Ralph Northam’s racism controversy has tumbled down the memory hole. The governor has stuck with the story that the photograph appearing in the 1984 Eastern Virginia Medical School yearbook of a man in blackface was not of him, and a McGuire Woods inquiry failed to find any evidence to prove otherwise. Critics who once called for his resignation have fallen silent as the governor pivoted left on social justice issues. And the media, which normally loves a good scandal, apparently has concluded that there is little left to be discovered.
But politicians and reporters are overlooking the obvious identity of the man in the yearbook photo – it is of Ralph Northam dressed in Michael Jackson costume.
Northam has confessed to having donned blackface garb in imitation of the King of Pop at a dance contest in San Antonio not long after graduating from EVMS. But the yearbook picture — showing a man standing next to a smaller figure dressed in Klan robes — was not him, he insists. He is understandably dogmatic on the point. It is one thing to have dressed in blackface 35 years ago, quite another to have made light of the Klan.
Any investigation into the yearbook photo should start with the observation that the two figures are dressed in costume and that both are holding cans of beer. Clearly, they are attending a costume party. That raises the logical question: If the figure in blackface — the Blackface Dude, if you will — is in costume, who is he imitating?
There are several clues. Blackface Dude had darkened his skin and donned an Afro wig. It doesn’t take a Hercule Poirot to suggest he was imitating a black person. He also wore a fedora with a dark-colored band, sunglasses, a bow tie, and plaid pants.
Was there a black celebrity active in 1984 who might fit that description? Yes, as a matter of fact, there was. A scan of Google Images yields photographs of Michael Jackson wearing a fedora and sunglasses. A Pinterest account owned by a Michael Jackson fan group displays a white fedora with a dark band autographed by the superstar himself. Other photos show Jackson clad in a bow tie and, as a youthful performer, in plaid pants.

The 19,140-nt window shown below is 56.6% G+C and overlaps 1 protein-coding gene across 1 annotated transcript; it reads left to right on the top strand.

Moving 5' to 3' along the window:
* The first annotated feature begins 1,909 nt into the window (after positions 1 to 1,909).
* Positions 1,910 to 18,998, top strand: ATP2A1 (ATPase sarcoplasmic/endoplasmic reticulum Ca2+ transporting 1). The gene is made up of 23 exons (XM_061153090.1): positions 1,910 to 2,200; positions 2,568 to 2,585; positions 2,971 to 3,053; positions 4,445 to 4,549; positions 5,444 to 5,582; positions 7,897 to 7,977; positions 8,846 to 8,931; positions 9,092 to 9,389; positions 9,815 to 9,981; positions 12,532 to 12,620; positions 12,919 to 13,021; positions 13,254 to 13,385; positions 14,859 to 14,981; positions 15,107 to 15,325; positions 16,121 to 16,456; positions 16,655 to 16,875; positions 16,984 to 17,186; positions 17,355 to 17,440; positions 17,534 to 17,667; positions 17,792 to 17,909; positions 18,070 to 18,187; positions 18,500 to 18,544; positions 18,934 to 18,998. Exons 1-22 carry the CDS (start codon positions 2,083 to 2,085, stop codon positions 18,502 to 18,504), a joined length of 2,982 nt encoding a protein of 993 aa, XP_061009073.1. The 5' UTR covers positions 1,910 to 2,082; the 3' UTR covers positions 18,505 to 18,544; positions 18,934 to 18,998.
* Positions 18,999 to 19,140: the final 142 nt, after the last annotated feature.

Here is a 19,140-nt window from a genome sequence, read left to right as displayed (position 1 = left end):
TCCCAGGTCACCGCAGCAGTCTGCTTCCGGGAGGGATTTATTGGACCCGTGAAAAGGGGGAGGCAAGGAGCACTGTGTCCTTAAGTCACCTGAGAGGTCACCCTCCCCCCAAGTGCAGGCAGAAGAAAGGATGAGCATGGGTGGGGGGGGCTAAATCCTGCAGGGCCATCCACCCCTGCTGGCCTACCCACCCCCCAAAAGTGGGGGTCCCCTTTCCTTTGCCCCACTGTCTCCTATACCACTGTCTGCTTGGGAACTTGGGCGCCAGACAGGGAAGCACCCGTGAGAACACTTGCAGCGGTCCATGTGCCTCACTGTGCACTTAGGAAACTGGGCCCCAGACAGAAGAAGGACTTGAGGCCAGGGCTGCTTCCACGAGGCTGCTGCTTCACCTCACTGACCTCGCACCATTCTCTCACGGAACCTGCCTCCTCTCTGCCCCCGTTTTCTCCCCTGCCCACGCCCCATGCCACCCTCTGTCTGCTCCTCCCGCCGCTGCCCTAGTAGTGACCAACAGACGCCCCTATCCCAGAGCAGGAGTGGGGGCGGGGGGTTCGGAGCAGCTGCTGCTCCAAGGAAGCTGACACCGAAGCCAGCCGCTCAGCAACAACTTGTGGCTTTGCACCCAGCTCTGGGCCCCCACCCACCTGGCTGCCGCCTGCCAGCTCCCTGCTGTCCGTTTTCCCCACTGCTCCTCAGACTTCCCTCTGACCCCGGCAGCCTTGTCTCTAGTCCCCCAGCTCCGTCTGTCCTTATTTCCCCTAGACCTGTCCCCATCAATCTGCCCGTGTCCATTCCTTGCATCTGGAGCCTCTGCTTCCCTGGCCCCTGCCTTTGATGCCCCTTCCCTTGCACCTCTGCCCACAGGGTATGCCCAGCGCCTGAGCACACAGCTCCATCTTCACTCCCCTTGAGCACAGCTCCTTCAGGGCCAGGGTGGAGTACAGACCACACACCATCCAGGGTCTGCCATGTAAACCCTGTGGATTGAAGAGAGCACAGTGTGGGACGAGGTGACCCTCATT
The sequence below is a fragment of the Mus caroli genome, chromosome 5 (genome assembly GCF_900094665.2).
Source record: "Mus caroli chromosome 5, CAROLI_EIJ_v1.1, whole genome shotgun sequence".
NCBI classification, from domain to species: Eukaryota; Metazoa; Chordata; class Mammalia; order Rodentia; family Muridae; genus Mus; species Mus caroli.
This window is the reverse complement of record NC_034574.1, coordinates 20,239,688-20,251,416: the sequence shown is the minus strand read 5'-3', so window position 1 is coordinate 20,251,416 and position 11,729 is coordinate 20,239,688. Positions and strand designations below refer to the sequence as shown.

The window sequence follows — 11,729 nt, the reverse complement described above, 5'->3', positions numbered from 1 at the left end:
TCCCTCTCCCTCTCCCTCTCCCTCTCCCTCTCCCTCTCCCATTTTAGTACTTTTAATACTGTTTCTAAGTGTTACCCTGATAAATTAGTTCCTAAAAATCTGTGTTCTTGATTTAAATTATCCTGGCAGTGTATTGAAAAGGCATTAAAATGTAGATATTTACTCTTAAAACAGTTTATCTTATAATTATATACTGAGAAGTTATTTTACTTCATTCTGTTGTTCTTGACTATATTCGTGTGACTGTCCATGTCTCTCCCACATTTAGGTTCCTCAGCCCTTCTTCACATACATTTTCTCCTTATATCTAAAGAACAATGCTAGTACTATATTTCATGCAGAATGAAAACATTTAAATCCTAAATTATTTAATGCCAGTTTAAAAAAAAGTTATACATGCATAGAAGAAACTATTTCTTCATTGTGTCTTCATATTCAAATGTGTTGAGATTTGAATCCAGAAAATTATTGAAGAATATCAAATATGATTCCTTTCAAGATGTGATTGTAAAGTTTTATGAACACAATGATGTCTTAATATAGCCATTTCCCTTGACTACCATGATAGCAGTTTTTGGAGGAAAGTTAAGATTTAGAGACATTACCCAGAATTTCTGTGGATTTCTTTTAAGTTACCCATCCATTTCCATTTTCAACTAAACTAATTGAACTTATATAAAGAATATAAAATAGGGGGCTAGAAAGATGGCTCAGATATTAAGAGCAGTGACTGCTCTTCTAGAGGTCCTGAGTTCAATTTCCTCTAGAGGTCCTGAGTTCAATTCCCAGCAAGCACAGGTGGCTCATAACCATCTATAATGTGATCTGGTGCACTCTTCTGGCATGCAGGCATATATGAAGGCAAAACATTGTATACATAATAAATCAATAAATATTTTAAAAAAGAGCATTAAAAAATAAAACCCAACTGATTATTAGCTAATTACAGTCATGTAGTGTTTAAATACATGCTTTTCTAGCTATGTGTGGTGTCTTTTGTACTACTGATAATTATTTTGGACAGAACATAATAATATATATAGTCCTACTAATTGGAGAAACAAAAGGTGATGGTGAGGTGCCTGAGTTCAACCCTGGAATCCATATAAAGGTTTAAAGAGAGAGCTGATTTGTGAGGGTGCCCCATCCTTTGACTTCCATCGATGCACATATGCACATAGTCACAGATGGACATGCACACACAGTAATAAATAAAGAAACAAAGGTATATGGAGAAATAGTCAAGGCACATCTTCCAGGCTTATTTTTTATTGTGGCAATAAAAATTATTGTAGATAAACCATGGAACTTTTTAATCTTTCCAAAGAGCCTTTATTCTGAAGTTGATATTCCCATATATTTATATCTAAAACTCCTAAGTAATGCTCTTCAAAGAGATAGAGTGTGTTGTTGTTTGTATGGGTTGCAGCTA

But the conclusive clue is revealed from a close-up examination of Blackface Dude’s right hand holding a beer. Three of the four fingers appear distinctly in the photo, but the fourth — the ring finger — appears to be missing. However, close examination of the fuzzy image suggests that the finger was wrapped in white tape. What black celebrities active in 1984 wore white tape on their fingers? As it happens, Jackson did.
Northam’s reasons for believing that the photograph was not him are astonishingly lame. He claims that the figure in Blackface had “larger” legs than he did as a young man. Yet a side-by-side-comparison of photographs shows no such thing. He cites a dentist friend who noted that Northam’s teeth “had never looked as good” as those of the person in blackface. While Blackface Dude’s smile does appear bright in contrast to the darkened skin, the photo quality is so poor that individual teeth are not visible. Indeed, a forensic facial recognition report commissioned by Northam’s own law firm found the image to be “not of sufficient quality to conduct a comparison with other photographs.”
Northam also suggested the figure could not have been him because he worked so hard as a medical student that he had little time for drinking and partying. Yet in an interview with McGuire Woods investigators, he admitted to attending at least two events where alcohol was served, and in one of the photos on his yearbook page (not the blackface photo) he was holding a beer. He even supplied the following yearbook quote: “There are more old drunks than old doctors in this world so I think I’ll have another beer.”
While he conjectured that the photograph must have been published on his yearbook page in error, neither Northam nor the authors of the McGuire Woods report have provided any evidence that it was, or even a coherent theory on how it could have been.
Northam initially acknowledged that the man in blackface was him. But upon realizing that he could not apologize his way out of the ensuing scandal, he changed his mind and declared that the man was not him. Yet he admitted to having dressed in blackface later in 1984, and the truth should be clear for all to see: Just as Northam dressed in Michael Jackson blackface at the San Antonio dance contest, he did so in Norfolk while at EVMS. He darkened his skin with shoe polish, wrapped his finger in white tape, and adorned himself in a white fedora, sunglasses, bow tie and plaid pants. He grinned widely while standing beside a fellow partier attired in Klan robes. And he submitted the photo to the EVMS yearbook without any thought that there was anything inappropriate about it.